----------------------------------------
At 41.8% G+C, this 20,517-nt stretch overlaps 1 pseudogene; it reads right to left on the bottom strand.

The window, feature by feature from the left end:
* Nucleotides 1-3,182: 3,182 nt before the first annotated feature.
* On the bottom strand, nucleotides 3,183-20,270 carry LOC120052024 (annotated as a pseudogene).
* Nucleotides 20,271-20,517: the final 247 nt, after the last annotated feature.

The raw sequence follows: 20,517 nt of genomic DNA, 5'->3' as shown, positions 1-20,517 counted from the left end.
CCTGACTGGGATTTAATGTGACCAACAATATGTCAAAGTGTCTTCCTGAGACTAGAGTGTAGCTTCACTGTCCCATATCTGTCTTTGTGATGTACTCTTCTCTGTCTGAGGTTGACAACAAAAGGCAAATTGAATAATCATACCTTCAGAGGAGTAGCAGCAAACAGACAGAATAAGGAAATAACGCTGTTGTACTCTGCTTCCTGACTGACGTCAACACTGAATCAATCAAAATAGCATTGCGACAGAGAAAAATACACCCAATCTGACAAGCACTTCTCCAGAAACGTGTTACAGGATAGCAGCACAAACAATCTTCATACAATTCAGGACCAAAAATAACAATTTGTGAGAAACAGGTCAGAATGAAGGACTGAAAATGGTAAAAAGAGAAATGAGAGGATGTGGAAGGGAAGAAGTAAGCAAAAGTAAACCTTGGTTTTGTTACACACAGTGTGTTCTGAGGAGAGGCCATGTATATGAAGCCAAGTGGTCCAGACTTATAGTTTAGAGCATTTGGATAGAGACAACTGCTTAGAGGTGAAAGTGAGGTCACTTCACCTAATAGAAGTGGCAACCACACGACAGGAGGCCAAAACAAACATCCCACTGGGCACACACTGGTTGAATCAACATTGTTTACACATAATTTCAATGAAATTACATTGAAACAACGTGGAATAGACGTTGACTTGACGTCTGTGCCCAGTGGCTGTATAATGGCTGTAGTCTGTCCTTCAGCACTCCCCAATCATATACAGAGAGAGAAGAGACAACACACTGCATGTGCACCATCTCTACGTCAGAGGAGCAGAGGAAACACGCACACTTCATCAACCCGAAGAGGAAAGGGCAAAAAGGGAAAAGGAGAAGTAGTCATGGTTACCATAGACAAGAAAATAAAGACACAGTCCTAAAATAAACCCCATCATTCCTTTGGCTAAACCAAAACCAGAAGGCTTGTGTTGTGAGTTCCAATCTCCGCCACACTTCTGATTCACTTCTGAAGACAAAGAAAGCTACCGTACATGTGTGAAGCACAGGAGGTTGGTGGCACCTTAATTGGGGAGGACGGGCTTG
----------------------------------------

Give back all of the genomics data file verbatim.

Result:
At 41.8% G+C, this 20,517-nt stretch overlaps 1 pseudogene; it reads right to left on the bottom strand.

The window, feature by feature from the left end:
* Nucleotides 1-3,182: 3,182 nt before the first annotated feature.
* On the bottom strand, nucleotides 3,183-20,270 carry LOC120052024 (annotated as a pseudogene).
* Nucleotides 20,271-20,517: the final 247 nt, after the last annotated feature.

The raw sequence follows: 20,517 nt of genomic DNA, 5'->3' as shown, positions 1-20,517 counted from the left end.
CCTGACTGGGATTTAATGTGACCAACAATATGTCAAAGTGTCTTCCTGAGACTAGAGTGTAGCTTCACTGTCCCATATCTGTCTTTGTGATGTACTCTTCTCTGTCTGAGGTTGACAACAAAAGGCAAATTGAATAATCATACCTTCAGAGGAGTAGCAGCAAACAGACAGAATAAGGAAATAACGCTGTTGTACTCTGCTTCCTGACTGACGTCAACACTGAATCAATCAAAATAGCATTGCGACAGAGAAAAATACACCCAATCTGACAAGCACTTCTCCAGAAACGTGTTACAGGATAGCAGCACAAACAATCTTCATACAATTCAGGACCAAAAATAACAATTTGTGAGAAACAGGTCAGAATGAAGGACTGAAAATGGTAAAAAGAGAAATGAGAGGATGTGGAAGGGAAGAAGTAAGCAAAAGTAAACCTTGGTTTTGTTACACACAGTGTGTTCTGAGGAGAGGCCATGTATATGAAGCCAAGTGGTCCAGACTTATAGTTTAGAGCATTTGGATAGAGACAACTGCTTAGAGGTGAAAGTGAGGTCACTTCACCTAATAGAAGTGGCAACCACACGACAGGAGGCCAAAACAAACATCCCACTGGGCACACACTGGTTGAATCAACATTGTTTACACATAATTTCAATGAAATTACATTGAAACAACGTGGAATAGACGTTGACTTGACGTCTGTGCCCAGTGGCTGTATAATGGCTGTAGTCTGTCCTTCAGCACTCCCCAATCATATACAGAGAGAGAAGAGACAACACACTGCATGTGCACCATCTCTACGTCAGAGGAGCAGAGGAAACACGCACACTTCATCAACCCGAAGAGGAAAGGGCAAAAAGGGAAAAGGAGAAGTAGTCATGGTTACCATAGACAAGAAAATAAAGACACAGTCCTAAAATAAACCCCATCATTCCTTTGGCTAAACCAAAACCAGAAGGCTTGTGTTGTGAGTTCCAATCTCCGCCACACTTCTGATTCACTTCTGAAGACAAAGAAAGCTACCGTACATGTGTGAAGCACAGGAGGTTGGTGGCACCTTAATTGGGGAGGACGGGCTTG